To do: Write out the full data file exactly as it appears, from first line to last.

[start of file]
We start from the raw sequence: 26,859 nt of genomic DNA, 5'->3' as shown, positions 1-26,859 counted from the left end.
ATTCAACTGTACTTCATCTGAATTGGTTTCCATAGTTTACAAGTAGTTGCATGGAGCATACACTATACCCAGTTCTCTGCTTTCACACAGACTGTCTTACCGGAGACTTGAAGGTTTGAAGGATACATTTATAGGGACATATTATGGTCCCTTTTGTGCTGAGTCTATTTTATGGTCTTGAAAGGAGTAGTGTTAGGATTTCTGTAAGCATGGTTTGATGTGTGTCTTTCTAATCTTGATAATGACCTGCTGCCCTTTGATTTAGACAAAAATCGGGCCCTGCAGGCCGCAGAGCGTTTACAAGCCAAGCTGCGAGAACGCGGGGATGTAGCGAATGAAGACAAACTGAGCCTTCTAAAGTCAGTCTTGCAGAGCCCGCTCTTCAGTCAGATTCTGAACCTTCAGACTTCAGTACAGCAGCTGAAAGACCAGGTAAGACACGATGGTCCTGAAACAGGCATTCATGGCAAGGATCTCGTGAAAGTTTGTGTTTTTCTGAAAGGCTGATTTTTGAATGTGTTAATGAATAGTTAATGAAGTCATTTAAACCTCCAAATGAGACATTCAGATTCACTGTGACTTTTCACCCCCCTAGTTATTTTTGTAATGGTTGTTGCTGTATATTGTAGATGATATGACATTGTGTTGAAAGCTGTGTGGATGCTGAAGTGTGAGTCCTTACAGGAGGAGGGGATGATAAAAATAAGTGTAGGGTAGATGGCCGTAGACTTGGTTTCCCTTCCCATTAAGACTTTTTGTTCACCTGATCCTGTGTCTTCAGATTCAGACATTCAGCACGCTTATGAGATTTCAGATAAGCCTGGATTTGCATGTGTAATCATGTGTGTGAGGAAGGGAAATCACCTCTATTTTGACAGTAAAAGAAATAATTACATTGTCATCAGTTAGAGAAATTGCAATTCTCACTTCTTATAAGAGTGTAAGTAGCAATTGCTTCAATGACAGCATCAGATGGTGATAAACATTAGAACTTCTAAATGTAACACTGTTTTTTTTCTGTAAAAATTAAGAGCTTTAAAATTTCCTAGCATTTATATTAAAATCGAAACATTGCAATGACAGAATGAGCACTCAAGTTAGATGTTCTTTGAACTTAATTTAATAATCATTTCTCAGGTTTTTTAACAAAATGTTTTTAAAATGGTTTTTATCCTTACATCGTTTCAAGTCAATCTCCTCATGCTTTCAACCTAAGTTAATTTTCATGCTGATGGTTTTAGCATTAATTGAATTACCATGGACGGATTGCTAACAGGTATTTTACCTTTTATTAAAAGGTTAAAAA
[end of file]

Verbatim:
We start from the raw sequence: 26,859 nt of genomic DNA, 5'->3' as shown, positions 1-26,859 counted from the left end.
ATTCAACTGTACTTCATCTGAATTGGTTTCCATAGTTTACAAGTAGTTGCATGGAGCATACACTATACCCAGTTCTCTGCTTTCACACAGACTGTCTTACCGGAGACTTGAAGGTTTGAAGGATACATTTATAGGGACATATTATGGTCCCTTTTGTGCTGAGTCTATTTTATGGTCTTGAAAGGAGTAGTGTTAGGATTTCTGTAAGCATGGTTTGATGTGTGTCTTTCTAATCTTGATAATGACCTGCTGCCCTTTGATTTAGACAAAAATCGGGCCCTGCAGGCCGCAGAGCGTTTACAAGCCAAGCTGCGAGAACGCGGGGATGTAGCGAATGAAGACAAACTGAGCCTTCTAAAGTCAGTCTTGCAGAGCCCGCTCTTCAGTCAGATTCTGAACCTTCAGACTTCAGTACAGCAGCTGAAAGACCAGGTAAGACACGATGGTCCTGAAACAGGCATTCATGGCAAGGATCTCGTGAAAGTTTGTGTTTTTCTGAAAGGCTGATTTTTGAATGTGTTAATGAATAGTTAATGAAGTCATTTAAACCTCCAAATGAGACATTCAGATTCACTGTGACTTTTCACCCCCCTAGTTATTTTTGTAATGGTTGTTGCTGTATATTGTAGATGATATGACATTGTGTTGAAAGCTGTGTGGATGCTGAAGTGTGAGTCCTTACAGGAGGAGGGGATGATAAAAATAAGTGTAGGGTAGATGGCCGTAGACTTGGTTTCCCTTCCCATTAAGACTTTTTGTTCACCTGATCCTGTGTCTTCAGATTCAGACATTCAGCACGCTTATGAGATTTCAGATAAGCCTGGATTTGCATGTGTAATCATGTGTGTGAGGAAGGGAAATCACCTCTATTTTGACAGTAAAAGAAATAATTACATTGTCATCAGTTAGAGAAATTGCAATTCTCACTTCTTATAAGAGTGTAAGTAGCAATTGCTTCAATGACAGCATCAGATGGTGATAAACATTAGAACTTCTAAATGTAACACTGTTTTTTTTCTGTAAAAATTAAGAGCTTTAAAATTTCCTAGCATTTATATTAAAATCGAAACATTGCAATGACAGAATGAGCACTCAAGTTAGATGTTCTTTGAACTTAATTTAATAATCATTTCTCAGGTTTTTTAACAAAATGTTTTTAAAATGGTTTTTATCCTTACATCGTTTCAAGTCAATCTCCTCATGCTTTCAACCTAAGTTAATTTTCATGCTGATGGTTTTAGCATTAATTGAATTACCATGGACGGATTGCTAACAGGTATTTTACCTTTTATTAAAAGGTTAAAAA